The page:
Ruth Woodliff-Stanley

Year A

Second Sunday after Epiphany

First Meetings

January 19, 2020

Revised Common Lectionary

Hi Everyone,

Welcome to Paintbox. If you're new to the site, you can learn more by visiting the about page. Each week you'll find links to interdisciplinary lessons followed by my collecting question for the week and then my personal reflection.

This week, I was captivated by the first meeting of Jesus and Peter. It made me reflect on the importance of initial conditions in relationships. First meetings can contain within them futures beyond our imagining.


History & Culture

The Beauty of Difference


Story of a girl from Iran going to live in England who faces prejudice then finds a true friend.

Notice the causal chain–from Stephen’s genuine hospitality to Shirin’s happiness to their shared joy to the opening among all the children to hear about something new and different.

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History & Culture

The Unexpected Kaddish

Nechemia Schusterman

A touching story about a family coming together with a rabbi, despite different religious practices and perspectives, to perform a mitzvah on the occasion of a matriarch’s death.

Pay attention to the next to last paragraph, that begins, “We were of two worlds….”

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Science & Nature

Cutest Koala Compilation Ever

Symbio Wildlife Park,


Beautiful video of young koala bears and their caregivers at Symbio Wildlife Park outside of Sydney, Australia.

Consider looking up Symbio Wildlife Park after watching this video to learn more about their mission.

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What might be hidden inside our first meeting of another person?


The Lord called me before I was born, while I was in my mother's womb he named me. He made my mouth like a sharp sword, in the shadow of his hand he hid me; he made me a polished arrow, in his quiver he hid me away. Isaiah 49:1b-2

Call must be seen. By someone. We can see it in ourselves; sometimes that is enough. Or, more often, another sees it in us. If it is not seen, it will not come to life in the world; it will remain dormant within us. Call can also be obfuscated. Others can hide our call from us by showing us distorted images of ourselves. Narratives about us can keep us from seeing the truth about ourselves. Narratives about whole peoples can crystalize and incite or justify violence.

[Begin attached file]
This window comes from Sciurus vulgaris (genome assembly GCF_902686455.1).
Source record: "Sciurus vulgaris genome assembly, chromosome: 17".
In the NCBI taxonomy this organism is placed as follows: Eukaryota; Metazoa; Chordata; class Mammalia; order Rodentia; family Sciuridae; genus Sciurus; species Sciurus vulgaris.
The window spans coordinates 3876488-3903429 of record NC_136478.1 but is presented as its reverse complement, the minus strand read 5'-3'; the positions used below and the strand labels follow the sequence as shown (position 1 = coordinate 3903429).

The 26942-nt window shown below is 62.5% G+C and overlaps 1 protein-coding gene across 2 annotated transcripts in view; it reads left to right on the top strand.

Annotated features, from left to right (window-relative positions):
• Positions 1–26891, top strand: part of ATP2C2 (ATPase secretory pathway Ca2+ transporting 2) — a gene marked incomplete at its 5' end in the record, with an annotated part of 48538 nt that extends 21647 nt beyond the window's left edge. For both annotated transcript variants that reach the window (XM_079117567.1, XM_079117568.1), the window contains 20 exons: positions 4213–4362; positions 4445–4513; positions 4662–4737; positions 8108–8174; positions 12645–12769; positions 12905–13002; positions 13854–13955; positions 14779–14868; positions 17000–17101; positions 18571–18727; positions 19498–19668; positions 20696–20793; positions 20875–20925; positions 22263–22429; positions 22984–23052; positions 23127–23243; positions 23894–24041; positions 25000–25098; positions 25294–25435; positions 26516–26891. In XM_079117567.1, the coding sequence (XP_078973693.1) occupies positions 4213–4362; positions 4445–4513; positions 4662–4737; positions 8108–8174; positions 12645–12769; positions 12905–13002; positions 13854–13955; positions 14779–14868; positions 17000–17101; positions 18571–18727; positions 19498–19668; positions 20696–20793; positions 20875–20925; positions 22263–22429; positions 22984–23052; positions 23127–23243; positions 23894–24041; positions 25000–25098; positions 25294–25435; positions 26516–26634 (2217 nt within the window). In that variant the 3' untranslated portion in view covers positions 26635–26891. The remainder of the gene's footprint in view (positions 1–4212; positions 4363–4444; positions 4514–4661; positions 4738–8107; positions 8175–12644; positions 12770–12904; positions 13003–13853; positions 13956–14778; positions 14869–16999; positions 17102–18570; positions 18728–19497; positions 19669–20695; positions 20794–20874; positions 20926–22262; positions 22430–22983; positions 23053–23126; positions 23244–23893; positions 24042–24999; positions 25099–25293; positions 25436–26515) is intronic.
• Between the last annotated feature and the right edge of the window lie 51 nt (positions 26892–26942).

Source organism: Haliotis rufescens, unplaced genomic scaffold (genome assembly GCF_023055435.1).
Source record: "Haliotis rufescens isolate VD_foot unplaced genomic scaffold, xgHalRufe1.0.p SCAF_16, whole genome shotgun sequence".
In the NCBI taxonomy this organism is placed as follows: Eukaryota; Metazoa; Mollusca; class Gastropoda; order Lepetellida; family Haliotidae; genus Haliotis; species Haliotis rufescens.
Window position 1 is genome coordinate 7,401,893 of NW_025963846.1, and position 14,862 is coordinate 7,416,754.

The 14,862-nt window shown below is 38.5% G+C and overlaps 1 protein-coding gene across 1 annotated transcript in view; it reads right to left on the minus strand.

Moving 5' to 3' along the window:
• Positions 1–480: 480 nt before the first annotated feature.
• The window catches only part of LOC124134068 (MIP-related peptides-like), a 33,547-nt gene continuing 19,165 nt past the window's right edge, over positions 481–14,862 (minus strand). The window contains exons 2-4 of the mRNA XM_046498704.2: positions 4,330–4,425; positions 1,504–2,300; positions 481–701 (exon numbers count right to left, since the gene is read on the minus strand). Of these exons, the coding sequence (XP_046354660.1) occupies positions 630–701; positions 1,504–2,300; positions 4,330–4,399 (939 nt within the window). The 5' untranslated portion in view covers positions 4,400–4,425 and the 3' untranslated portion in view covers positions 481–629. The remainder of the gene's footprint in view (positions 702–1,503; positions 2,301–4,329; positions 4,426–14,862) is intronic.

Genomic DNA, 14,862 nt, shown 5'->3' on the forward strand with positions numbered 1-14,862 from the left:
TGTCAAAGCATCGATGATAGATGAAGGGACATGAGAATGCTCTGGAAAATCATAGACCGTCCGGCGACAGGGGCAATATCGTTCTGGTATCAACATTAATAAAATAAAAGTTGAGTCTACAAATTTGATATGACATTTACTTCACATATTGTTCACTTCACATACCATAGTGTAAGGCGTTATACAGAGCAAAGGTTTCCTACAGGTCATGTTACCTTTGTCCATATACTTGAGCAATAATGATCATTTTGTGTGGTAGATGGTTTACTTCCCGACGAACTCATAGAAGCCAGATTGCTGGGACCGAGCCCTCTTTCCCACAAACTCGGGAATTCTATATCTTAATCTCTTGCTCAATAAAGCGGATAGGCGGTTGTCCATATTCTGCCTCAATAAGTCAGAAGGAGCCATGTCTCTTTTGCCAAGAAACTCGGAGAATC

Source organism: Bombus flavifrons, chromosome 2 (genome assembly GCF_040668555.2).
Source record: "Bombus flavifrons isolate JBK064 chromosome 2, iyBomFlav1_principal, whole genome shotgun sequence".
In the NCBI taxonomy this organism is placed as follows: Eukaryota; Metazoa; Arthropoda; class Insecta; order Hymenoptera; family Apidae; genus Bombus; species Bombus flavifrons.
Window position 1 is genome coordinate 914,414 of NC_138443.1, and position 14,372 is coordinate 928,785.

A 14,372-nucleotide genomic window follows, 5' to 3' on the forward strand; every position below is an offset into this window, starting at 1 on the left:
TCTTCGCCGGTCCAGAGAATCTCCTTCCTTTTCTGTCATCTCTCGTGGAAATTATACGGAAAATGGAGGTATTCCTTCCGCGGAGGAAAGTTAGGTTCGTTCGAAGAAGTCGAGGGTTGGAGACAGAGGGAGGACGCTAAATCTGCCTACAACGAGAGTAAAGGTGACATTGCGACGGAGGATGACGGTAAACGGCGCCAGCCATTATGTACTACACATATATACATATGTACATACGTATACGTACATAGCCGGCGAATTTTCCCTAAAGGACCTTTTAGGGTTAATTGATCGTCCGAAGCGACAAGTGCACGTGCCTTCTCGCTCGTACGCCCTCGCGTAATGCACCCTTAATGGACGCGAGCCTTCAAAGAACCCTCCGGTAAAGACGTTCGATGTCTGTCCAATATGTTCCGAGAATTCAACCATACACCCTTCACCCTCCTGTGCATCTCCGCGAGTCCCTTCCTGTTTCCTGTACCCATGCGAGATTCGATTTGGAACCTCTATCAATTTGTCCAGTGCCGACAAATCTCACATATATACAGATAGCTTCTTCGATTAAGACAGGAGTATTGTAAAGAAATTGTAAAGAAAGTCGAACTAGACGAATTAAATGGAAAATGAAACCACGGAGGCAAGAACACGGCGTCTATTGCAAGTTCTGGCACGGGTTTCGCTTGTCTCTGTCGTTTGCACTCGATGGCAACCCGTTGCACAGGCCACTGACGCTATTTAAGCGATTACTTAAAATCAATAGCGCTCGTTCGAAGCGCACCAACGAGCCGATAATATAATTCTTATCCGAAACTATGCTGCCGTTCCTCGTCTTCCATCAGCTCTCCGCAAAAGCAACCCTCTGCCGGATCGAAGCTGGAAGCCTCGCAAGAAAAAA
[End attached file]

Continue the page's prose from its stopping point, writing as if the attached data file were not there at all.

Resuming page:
In order to be activated, the beauty within us must be seen and honored more deeply than any narrative of hatred or suspicion. To see the true self is the beginning of call. To hide the essence of a person in a quiver, ready to be aimed, with single purpose, to the end intended for that life–this is the beauty of divine call.

In these days, those with power in our own land are strengthening a distorted narrative about people in Iran. Like Shirin, the girl in today's first history and culture lesson, others in Iran can become objects of our distrust or even ridicule. No matter the violence or tensions between our two nations, this approach to other human life never squares with the values Jesus taught. Our first meeting of the other always contains divine possibility. Therefore, the prejudices we bring to such meetings matter, on a cosmic scale.

And in the midst of rising violence against Jews in recent weeks, Schusterman’s story in our second history and culture lesson offers both a reminder of how meetings can be auspicious as well as a call to find a way to work with difference for the greater good.

One of the two who heard John speak and followed him was Andrew, Simon Peter’s brother. He first found his brother Simon and said to him, “We have found the Messiah” (which is translated Anointed). He brought Simon to Jesus, who looked at him and said, “You are Simon son of John. You are to be called Cephas” (which is translated Peter). John 1:40-42

Jesus meets Peter for the first time. Peter, who will deny him. Peter whom Jesus calls to build his movement. Peter, who is the cornerstone of the Church. What do we see when we meet another, for the first time?

In these days, wildfires ravage Australia. In addition to the human lives at stake, more than a billion animals and counting have perished, some taking with them the existence of an entire species with their deaths. In today's science and nature lesson, we witness koalas and humans meeting. What happens each time we meet a living creature? Have we lost our understanding that, contained in every meeting, no matter how seemingly insignificant, is the seed of divine call?